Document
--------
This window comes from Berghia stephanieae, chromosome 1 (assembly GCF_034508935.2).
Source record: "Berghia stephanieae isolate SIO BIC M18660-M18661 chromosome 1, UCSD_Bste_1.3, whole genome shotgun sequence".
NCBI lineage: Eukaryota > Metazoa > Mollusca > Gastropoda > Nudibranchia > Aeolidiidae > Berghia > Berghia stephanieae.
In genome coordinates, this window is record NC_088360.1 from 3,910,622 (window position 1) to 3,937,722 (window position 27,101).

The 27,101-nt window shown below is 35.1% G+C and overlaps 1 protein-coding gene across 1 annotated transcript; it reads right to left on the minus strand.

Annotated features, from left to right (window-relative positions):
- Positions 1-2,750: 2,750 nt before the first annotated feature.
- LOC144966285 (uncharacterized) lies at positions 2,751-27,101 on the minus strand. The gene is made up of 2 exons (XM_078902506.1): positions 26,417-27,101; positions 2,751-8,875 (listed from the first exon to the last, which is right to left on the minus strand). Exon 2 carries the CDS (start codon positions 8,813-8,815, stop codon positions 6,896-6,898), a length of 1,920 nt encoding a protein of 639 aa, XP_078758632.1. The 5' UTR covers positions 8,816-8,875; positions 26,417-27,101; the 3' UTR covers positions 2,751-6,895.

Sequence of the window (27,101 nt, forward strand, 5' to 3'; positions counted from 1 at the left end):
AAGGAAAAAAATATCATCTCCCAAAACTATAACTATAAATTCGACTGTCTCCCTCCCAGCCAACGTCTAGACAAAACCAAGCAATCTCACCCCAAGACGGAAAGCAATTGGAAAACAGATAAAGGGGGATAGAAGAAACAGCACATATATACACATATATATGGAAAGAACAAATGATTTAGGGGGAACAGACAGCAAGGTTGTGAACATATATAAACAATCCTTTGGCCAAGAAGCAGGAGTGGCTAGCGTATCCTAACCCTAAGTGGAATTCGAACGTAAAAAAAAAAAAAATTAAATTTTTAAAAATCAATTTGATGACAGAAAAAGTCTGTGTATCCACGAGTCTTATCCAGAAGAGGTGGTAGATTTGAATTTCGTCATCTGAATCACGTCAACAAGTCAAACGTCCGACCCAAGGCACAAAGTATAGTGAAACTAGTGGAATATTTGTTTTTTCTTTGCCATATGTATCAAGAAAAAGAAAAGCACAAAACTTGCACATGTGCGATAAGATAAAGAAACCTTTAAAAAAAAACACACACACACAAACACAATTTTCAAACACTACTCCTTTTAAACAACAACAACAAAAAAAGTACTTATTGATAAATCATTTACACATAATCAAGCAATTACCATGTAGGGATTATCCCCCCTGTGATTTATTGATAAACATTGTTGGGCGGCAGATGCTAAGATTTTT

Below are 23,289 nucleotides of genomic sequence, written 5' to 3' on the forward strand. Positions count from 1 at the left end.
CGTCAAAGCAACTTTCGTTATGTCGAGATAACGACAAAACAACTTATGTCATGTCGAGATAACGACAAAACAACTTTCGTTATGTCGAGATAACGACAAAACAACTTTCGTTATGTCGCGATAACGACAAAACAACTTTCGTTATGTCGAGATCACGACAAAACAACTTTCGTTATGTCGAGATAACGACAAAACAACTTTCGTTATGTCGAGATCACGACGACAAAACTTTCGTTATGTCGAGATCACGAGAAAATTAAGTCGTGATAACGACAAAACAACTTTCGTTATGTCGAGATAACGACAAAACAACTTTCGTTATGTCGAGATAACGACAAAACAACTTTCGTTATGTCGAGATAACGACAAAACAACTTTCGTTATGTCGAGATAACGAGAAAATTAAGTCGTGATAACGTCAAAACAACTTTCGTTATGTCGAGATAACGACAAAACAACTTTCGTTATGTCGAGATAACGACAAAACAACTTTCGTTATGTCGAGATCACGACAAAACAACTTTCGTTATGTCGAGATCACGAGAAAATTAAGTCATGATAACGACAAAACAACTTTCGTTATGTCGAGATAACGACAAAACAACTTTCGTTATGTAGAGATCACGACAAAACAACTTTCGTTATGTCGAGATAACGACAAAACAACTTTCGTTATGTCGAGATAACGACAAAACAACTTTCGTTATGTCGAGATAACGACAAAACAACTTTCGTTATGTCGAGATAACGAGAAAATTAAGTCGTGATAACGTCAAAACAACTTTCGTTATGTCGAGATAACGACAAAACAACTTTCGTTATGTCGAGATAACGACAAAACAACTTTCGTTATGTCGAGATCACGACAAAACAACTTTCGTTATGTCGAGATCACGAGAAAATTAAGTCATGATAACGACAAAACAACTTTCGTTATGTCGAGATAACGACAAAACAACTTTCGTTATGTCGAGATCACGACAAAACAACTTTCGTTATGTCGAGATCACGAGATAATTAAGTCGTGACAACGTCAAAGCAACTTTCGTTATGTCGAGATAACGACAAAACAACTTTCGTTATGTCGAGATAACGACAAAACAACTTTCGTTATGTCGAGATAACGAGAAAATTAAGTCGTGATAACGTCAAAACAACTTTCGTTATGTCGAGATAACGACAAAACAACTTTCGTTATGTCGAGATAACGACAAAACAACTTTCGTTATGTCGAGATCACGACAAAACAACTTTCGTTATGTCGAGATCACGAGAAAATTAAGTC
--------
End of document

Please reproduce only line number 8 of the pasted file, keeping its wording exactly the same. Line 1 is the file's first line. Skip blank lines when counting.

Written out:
- LOC144966285 (uncharacterized) lies at positions 2,751-27,101 on the minus strand. The gene is made up of 2 exons (XM_078902506.1): positions 26,417-27,101; positions 2,751-8,875 (listed from the first exon to the last, which is right to left on the minus strand). Exon 2 carries the CDS (start codon positions 8,813-8,815, stop codon positions 6,896-6,898), a length of 1,920 nt encoding a protein of 639 aa, XP_078758632.1. The 5' UTR covers positions 8,816-8,875; positions 26,417-27,101; the 3' UTR covers positions 2,751-6,895.